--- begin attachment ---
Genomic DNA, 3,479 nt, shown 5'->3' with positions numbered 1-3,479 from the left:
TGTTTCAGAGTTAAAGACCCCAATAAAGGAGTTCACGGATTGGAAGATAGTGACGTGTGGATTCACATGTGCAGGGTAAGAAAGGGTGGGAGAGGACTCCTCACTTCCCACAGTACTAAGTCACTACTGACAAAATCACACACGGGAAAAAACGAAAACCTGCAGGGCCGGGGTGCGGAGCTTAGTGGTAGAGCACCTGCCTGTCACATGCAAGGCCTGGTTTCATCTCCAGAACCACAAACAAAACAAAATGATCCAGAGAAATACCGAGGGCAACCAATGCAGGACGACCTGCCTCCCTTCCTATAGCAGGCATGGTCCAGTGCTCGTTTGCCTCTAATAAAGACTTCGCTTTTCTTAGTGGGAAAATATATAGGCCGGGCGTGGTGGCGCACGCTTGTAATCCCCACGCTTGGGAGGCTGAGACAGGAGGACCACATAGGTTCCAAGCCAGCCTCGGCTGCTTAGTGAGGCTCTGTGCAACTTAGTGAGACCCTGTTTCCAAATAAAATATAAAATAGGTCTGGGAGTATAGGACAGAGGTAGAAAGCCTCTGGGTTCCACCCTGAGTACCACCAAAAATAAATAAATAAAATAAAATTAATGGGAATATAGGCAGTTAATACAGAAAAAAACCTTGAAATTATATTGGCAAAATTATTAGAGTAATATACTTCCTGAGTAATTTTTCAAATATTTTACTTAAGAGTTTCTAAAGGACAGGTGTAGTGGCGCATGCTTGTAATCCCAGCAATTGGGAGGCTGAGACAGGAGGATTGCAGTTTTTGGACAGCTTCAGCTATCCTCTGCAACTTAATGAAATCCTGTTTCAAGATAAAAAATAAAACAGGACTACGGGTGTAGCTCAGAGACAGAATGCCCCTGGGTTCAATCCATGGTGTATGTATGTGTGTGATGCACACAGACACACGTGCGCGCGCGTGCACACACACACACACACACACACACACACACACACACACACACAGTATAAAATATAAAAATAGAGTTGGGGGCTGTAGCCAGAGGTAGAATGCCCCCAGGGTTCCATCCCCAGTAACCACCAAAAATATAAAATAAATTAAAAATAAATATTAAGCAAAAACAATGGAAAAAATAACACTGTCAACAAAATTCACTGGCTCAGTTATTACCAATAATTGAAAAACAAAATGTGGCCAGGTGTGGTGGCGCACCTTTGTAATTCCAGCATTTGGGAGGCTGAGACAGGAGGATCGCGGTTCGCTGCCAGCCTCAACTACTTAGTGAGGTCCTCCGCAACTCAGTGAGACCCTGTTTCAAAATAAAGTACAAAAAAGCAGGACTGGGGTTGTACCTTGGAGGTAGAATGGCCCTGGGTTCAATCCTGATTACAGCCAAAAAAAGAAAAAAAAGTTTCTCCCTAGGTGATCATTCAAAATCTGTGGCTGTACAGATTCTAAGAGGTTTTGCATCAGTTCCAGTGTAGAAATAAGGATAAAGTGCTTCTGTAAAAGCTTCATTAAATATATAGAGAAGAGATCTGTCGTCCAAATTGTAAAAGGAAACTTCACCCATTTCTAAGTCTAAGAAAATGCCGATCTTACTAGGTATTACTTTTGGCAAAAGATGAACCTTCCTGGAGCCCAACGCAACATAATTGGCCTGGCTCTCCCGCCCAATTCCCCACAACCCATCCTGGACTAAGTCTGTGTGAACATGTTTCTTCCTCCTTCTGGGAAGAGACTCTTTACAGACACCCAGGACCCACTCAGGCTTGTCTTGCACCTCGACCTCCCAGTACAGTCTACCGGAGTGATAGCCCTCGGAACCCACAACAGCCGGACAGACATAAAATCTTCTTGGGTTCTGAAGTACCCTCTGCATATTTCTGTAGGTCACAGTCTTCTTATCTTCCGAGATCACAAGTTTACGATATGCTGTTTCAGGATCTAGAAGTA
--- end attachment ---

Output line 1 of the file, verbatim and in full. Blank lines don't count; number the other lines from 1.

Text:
Genomic DNA, 3,479 nt, shown 5'->3' with positions numbered 1-3,479 from the left: